here's a pic i snapped of the guy they had in the studio right before me. i think i'd rather be behind the camera anyway...


Sunday, January 15, 2006

odd yet hilarious


just a quick afternoon post here... procrastinating yet again when i should be compiling notes and doing some dem-analysis... something that's never happened to me just occured while i was walking back from lunch.

i was crossing under the main street in front of the campus (via the handy tunnels that are necessary given the insane/suicidal tendencies of drivers in taipei), when a casting agent for a local production company approached me and asked if i'd be interested in auditioning for a tv commercial! she said (really a direct quote), "we need a foreigner to play the space-man."

- no shit -

anyway, talk about random. she gave me her card and told me where the audition was... and also said that if i got the gig the pay would be about $750 US for 12 hours of work. so it's completely out of the blue, but just zany enough to potentially motivate me to check it out... i haven't made up my mind yet. check back sometime late tomorrow to see what i decide.



phew! back in taipei again after a good week in the field. it seems like a lot has happened since i put the picture of lane86 up... some really good, and some sad.

i learned upon my return that two people i grew up around had passed away. Fathers of friends and friends of my father both, i have vivid memories of cross country skiing through hemlock woods and over open fields with them, sun shining down through sparkling spindrift as dogs run back and forth through the snow. Alan and Steve, you are missed by many.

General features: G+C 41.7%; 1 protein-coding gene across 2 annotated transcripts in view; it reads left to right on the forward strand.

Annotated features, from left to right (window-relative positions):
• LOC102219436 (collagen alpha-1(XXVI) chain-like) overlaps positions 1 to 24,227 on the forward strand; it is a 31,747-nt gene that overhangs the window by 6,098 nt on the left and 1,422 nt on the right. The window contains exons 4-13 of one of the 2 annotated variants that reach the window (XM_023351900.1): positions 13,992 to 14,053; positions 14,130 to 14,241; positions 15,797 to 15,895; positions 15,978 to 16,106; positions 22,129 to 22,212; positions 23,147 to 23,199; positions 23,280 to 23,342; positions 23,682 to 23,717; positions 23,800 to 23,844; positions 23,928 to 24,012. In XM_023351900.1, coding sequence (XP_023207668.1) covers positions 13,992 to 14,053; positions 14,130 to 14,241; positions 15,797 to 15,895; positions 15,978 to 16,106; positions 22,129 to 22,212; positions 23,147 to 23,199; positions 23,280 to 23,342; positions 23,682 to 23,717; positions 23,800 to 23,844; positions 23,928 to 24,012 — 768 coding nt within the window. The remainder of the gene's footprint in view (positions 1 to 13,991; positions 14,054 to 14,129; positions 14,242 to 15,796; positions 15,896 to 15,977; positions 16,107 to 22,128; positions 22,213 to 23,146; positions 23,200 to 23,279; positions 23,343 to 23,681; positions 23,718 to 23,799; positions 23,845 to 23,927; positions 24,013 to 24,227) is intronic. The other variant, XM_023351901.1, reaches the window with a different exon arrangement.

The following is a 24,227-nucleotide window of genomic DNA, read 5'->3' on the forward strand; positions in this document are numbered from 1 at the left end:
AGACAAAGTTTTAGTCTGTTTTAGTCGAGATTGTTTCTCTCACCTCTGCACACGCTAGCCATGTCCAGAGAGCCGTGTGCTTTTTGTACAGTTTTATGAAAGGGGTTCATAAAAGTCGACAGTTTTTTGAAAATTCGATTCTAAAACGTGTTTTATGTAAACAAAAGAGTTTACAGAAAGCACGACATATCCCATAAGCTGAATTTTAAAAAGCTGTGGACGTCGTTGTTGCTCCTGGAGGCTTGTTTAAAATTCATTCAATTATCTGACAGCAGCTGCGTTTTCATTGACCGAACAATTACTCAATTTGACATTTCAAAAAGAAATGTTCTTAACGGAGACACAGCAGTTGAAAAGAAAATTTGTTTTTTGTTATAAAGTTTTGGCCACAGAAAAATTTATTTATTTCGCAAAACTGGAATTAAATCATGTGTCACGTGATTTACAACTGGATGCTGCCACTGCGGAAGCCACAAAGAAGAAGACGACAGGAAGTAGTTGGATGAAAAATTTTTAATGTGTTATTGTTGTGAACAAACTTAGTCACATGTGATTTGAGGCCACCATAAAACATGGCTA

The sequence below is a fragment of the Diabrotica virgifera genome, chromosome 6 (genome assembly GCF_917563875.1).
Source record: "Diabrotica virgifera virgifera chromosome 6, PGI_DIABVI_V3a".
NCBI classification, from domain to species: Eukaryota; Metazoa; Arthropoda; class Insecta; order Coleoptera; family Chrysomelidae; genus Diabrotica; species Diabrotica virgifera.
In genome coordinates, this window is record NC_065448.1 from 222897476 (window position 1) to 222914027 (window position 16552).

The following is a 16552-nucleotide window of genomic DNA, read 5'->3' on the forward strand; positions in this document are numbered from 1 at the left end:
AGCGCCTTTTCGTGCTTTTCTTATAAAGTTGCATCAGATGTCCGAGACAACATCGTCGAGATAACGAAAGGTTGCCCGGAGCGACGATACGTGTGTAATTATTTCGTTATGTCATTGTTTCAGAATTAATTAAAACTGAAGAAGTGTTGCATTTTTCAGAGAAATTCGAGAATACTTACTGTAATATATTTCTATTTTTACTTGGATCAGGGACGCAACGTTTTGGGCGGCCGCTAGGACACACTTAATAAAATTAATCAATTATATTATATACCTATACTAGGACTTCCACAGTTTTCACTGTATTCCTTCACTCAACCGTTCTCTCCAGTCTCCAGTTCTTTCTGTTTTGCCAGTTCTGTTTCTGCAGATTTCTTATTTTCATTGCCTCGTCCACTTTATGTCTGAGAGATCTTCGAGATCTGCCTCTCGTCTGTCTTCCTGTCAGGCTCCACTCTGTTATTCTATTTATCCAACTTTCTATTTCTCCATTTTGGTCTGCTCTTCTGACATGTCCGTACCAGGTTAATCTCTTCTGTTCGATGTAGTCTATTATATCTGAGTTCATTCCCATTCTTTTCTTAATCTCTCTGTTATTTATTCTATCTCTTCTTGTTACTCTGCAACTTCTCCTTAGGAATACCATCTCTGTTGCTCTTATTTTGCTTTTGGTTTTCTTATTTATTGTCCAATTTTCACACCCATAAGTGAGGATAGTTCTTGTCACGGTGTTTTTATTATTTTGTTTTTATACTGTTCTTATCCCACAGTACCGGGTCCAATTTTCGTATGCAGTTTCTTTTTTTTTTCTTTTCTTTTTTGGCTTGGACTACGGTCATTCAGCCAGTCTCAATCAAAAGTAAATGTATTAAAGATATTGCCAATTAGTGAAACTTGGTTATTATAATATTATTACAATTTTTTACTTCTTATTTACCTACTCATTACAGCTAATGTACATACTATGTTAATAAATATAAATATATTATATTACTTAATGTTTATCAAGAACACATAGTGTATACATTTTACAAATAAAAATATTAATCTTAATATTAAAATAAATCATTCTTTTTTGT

on a lighter note, lots of good things happened too... first off i managed to find a really nice apartment to rent. this is a huge (unfathomably enormous) improvement over the foreign student dormitory here on the ntu campus. my new place is in tian-mu, which is sort of like the hoboken of taipei. it's pretty far from campus, about a half an hour via public transit, and probably more like 45 minutes by car, since you'd have to drive directly through the middle of the city, from south to north. i'm up on a hill, on the third floor of the building... with my own bathroom and my own balcony. ...not to mention wireless internet, laundry (with a dryer!) and, oh yeah, hot water (unlike the dorm).

i also got to visit my field site! puli basin is located in central western taiwan, tucked up in the foothills of the central range. the area is anomalously low, topographically, when compared to the surrounding areas, and no one seems to really know why. structurally, it is also somewhat complex, with several different modes of deformation occuring at different times throughout its history. the kinematics are very poorly understood, and have really just been guessed at thus far, which means i get to spend the next several years trying to wrap my head around it in order to come up with some passable hypothesis for why puli exists. i look forward to it. puli itself (the "city") is an interesting phenomenon... surrounded by rice paddies and areca-nut palms (which people here refer to as betel-nut palms, even though betel is a vine and has no nuts to speak of. i guess this is because the areca nut is wrapped in a betel leaf and chewed like tobacco, a particularly disgusting combination which turns your saliva bright red... evidenced by the omnipresent red splotches of spit on the ground everywhere in taiwan). the town is sort of the gateway to the central range, where one can find beautiful mountain resorts with stunning vistas and hot springs. puli has also exploded in the last 20 years or so, from a quiet, peaceful agricultural hamlet into the loudly cacophonous and dusty quasi-urban center it is today. mom-and-pop hardware stores and humble buddhist temples compete with kentucky fried chicken and the north face for attention. in fact, puli is the site of the largest new buddhist temple in all of taiwan, chung-tai temple, a 45 story creation of glass and stone with an impossibly large golden spire. i'm not sure if i'll go to hell for this (or maybe be reincarnated as a cockroach), but i guess, "bigger is buddhist" could be an appropriate slogan for the temple.